When the Italians invaded Greece from Albania and were flung back by the Greek counter-attacks, the probable sequel became clear at once: Germany would come to the rescue of her halted ally. The whole Wehrmacht was available and so was Germany’s vast Luftwaffe. The implications were plain. Pendlebury and the Cretans made guerrilla strikes on Kasos, the Dodecanesian island 25 miles from the eastermost cape, and there was a far-flung caique operation on Castellorizo. off the south coast of Turkey_ Like all Crete, Pendlebury lamented the absence of the 5th Cretan division, which had covered itself with glory in Albania, only to be left behind on the mainland. With them, and the 10,000 rifles Pendlebury longed for, he felt that the island could be held forever. But, to his exasperation, the arms only came in driblets. Even so, there was hope.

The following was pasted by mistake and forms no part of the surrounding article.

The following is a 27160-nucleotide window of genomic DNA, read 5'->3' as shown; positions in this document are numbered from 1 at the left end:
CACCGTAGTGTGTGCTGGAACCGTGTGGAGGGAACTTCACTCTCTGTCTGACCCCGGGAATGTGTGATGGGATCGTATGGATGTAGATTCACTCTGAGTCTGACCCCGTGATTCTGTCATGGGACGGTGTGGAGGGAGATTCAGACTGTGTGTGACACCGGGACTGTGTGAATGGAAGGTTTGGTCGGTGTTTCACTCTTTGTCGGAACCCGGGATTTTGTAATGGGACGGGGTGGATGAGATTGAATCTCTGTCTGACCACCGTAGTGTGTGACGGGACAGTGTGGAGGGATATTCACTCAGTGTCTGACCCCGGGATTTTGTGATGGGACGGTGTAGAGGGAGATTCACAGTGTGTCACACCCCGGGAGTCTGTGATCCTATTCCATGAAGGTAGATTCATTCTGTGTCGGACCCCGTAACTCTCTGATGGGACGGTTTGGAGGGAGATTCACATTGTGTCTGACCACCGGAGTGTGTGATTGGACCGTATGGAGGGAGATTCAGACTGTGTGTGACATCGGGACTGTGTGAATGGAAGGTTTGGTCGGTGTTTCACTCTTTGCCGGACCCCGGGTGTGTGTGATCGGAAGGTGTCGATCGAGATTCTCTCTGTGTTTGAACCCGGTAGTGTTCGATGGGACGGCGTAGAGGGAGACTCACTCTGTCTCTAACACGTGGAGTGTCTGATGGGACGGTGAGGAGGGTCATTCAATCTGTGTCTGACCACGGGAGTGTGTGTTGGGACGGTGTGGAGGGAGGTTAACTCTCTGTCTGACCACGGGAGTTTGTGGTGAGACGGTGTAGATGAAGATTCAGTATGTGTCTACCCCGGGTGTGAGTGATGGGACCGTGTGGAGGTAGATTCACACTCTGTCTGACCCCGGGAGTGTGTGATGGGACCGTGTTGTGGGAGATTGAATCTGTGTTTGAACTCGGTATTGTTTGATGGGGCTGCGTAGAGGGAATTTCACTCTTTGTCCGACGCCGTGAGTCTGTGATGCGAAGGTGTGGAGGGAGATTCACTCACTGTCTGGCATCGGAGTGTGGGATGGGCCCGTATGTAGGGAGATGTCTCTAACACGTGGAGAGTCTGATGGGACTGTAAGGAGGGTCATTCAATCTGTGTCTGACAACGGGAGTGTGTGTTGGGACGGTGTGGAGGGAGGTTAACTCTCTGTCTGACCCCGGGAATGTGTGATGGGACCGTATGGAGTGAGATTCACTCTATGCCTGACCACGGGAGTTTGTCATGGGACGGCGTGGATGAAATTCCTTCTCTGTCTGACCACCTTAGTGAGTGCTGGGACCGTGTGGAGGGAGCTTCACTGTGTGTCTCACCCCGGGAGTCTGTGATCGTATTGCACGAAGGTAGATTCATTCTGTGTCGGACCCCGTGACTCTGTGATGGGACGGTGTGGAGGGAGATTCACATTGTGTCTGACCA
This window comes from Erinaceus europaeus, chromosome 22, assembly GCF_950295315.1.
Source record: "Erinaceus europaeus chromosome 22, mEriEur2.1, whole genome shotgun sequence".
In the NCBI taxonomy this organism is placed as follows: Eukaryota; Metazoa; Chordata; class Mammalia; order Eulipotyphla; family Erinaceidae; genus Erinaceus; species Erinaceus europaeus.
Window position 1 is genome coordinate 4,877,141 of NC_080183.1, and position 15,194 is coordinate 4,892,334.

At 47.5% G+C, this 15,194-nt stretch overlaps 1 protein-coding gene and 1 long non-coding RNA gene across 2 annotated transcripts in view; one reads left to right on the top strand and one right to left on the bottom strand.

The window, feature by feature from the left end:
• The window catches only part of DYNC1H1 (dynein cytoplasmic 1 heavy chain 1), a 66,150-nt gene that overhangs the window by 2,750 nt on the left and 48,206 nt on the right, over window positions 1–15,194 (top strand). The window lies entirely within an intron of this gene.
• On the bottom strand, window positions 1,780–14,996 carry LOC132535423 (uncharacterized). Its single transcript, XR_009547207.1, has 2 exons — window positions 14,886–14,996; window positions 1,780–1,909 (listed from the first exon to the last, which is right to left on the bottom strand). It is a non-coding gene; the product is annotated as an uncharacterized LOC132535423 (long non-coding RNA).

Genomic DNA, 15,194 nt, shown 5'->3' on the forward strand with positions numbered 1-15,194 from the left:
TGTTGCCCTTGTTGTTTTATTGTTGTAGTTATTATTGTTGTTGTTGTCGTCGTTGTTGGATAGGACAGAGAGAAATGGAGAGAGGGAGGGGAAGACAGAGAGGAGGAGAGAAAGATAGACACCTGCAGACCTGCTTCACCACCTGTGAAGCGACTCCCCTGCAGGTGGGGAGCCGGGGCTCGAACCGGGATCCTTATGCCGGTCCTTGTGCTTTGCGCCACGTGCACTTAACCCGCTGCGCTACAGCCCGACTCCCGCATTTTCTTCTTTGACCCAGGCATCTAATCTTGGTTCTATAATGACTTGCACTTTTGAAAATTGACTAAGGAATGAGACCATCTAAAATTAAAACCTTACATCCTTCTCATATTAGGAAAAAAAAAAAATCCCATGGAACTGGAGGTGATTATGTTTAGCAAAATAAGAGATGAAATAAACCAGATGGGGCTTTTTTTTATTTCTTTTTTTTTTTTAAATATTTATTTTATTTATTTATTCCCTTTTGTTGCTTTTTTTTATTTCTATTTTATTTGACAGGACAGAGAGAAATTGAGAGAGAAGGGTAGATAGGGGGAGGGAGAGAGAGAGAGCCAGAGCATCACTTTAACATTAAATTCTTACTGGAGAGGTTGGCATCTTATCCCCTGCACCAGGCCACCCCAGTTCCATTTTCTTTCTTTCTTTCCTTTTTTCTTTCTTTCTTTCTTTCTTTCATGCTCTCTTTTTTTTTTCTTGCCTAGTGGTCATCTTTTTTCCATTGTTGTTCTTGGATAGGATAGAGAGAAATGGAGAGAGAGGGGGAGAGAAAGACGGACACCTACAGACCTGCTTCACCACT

If the worst happened, Pendlebury was determined to stay and fight on with the guerrillas until Crete was free. His stronghold would have been the Nidha plateau, high on the slopes of Mount Ida. It was grazed by thousands of sheep, inaccessible by roads, riddled with caves — Zeus was born in one of them — and it could only be reached through the key village of Krousonas (the stronghold of Pendlebtny’s friend, Kapetan Satanas) and the great resistance village of Anoyia (the eyrie of Kapetans Stephanoyianni Dramoudanis and Mihali Xylouris). During all this time, the knowledge that the rest of Europe was either conquered or neutral and that England and Greece were the only two countries still fighting was a great bond.